This blog is intended to go along with Population: An Introduction to Concepts and Issues, by John R. Weeks, published by Cengage Learning. The latest edition is the 12th (it came out in 2015), but this blog is meant to complement any edition of the book by showing the way in which demographic issues are regularly in the news.

If you are a user of my textbook and would like to suggest a blog post idea, please email me at: john.weeks@sdsu.edu

Wednesday, October 11, 2017

Will Malaria Ever Be Gone From Africa?

Malaria has been one of the biggest killers of humans over the centuries, and an enormous amount of international effort has gone toward eradicating the parasites and the mosquitos that carry the parasite from one victim to another from the earth. The mosquitos (the vectors) flourish especially in warm, wet weather, so it is the mid-latitudes in which malaria is most prevalent, as you can see from the map below:



The most deadly of those parasites is the Plasmodium falciparum, which is prevalent in sub-Saharan Africa. There is probably no researcher in the world who has done more to track and map malaria than Robert Snow at Oxford University, and in the latest issue of Nature, he and his colleagues have traced the spatial spread of malaria across the face of Africa for the past 100 years. Take a look at the map below and see if you can spot a trend:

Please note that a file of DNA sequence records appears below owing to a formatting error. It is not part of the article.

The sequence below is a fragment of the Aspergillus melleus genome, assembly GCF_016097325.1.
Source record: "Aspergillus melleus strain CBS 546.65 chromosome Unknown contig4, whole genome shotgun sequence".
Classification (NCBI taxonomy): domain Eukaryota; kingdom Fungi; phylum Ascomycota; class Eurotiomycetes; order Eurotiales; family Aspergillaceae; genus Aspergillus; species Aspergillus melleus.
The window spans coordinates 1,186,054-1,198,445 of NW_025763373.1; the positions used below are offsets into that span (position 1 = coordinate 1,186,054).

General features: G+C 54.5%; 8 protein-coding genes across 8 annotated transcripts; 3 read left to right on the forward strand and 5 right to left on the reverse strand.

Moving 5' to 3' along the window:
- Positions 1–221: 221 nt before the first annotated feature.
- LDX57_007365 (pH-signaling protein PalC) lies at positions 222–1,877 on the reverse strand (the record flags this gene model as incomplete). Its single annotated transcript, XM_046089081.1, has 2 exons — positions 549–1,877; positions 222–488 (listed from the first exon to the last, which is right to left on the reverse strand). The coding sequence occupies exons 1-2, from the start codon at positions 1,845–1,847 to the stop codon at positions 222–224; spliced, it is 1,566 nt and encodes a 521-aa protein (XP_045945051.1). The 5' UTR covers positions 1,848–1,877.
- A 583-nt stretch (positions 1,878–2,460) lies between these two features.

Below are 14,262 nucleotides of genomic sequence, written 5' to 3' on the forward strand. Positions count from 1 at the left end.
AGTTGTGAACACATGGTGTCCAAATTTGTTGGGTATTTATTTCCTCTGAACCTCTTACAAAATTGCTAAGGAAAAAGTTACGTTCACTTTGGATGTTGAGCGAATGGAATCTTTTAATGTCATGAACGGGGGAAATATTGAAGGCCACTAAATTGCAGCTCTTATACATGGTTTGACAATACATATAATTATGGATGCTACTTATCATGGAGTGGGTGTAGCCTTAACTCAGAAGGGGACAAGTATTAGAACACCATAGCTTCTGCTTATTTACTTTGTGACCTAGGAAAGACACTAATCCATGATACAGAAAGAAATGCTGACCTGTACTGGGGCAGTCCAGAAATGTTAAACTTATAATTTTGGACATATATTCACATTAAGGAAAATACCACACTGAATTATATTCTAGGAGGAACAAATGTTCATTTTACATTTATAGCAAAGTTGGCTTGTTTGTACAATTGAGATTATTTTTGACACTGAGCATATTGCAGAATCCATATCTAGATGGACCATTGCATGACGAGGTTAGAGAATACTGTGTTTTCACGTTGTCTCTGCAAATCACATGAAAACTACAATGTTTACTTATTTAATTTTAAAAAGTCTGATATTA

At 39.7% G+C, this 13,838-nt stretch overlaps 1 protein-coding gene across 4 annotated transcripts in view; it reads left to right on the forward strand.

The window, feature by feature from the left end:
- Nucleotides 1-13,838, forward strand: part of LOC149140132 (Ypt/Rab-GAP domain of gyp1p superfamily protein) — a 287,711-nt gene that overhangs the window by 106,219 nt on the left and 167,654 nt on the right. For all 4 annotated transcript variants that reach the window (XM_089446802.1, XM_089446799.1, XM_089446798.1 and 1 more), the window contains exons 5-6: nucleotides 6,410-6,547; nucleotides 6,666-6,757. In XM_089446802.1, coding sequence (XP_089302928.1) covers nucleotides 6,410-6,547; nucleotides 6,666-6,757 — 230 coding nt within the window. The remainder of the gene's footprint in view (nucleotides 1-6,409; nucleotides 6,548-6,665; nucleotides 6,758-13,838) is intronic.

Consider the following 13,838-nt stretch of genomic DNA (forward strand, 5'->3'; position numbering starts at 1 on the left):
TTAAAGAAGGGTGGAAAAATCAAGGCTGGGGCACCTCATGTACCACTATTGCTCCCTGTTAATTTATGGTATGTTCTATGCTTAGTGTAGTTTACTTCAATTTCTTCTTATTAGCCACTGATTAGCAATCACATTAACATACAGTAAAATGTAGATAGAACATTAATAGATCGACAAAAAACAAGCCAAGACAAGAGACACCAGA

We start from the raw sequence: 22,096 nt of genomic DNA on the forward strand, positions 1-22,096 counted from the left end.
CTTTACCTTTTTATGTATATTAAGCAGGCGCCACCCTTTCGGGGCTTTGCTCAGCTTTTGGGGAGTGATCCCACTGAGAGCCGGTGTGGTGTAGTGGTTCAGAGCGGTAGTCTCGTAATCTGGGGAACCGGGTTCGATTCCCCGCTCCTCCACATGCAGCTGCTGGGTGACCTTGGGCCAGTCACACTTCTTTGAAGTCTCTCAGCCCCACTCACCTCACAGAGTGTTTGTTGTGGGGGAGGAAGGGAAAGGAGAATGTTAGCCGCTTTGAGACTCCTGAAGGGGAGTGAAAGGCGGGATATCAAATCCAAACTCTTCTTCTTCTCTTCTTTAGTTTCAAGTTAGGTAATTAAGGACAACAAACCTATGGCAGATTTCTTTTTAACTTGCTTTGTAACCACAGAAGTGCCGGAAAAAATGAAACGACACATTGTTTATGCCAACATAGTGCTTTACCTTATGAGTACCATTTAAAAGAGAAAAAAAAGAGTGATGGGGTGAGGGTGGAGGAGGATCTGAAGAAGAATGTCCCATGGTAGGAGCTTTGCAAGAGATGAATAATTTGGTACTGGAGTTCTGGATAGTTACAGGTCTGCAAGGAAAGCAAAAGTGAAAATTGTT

The change over time is, sadly, not so obvious, as Snow and his colleagues discuss:
The reduction in malaria transmission intensity has not occurred equally between countries or within countries (Fig. 1)[see above], with more substantive declines and ‘shrinking of the map’ occurring at the margins of the historical range of P. falciparum transmission than in the heartland of Africa’s most efficient vector species, Anopheles gambiae sensu stricto and Anopheles coluzzii. This heartland forms a densely populated belt from West Africa through Central Africa toward Mozambique, and represents the most severely impacted area of the contemporary malaria-endemic world: it was ignored after 196017, 18 and risks being ignored today19. Our previous and current armoury of interventions has not eliminated malaria in this part of the world, and there is little indication that it will do so in the foreseeable future.
The take-away here is that we cannot be complacent. There is a lot of work to do to dramatically lower malaria rates in Africa and we cannot stop trying. 

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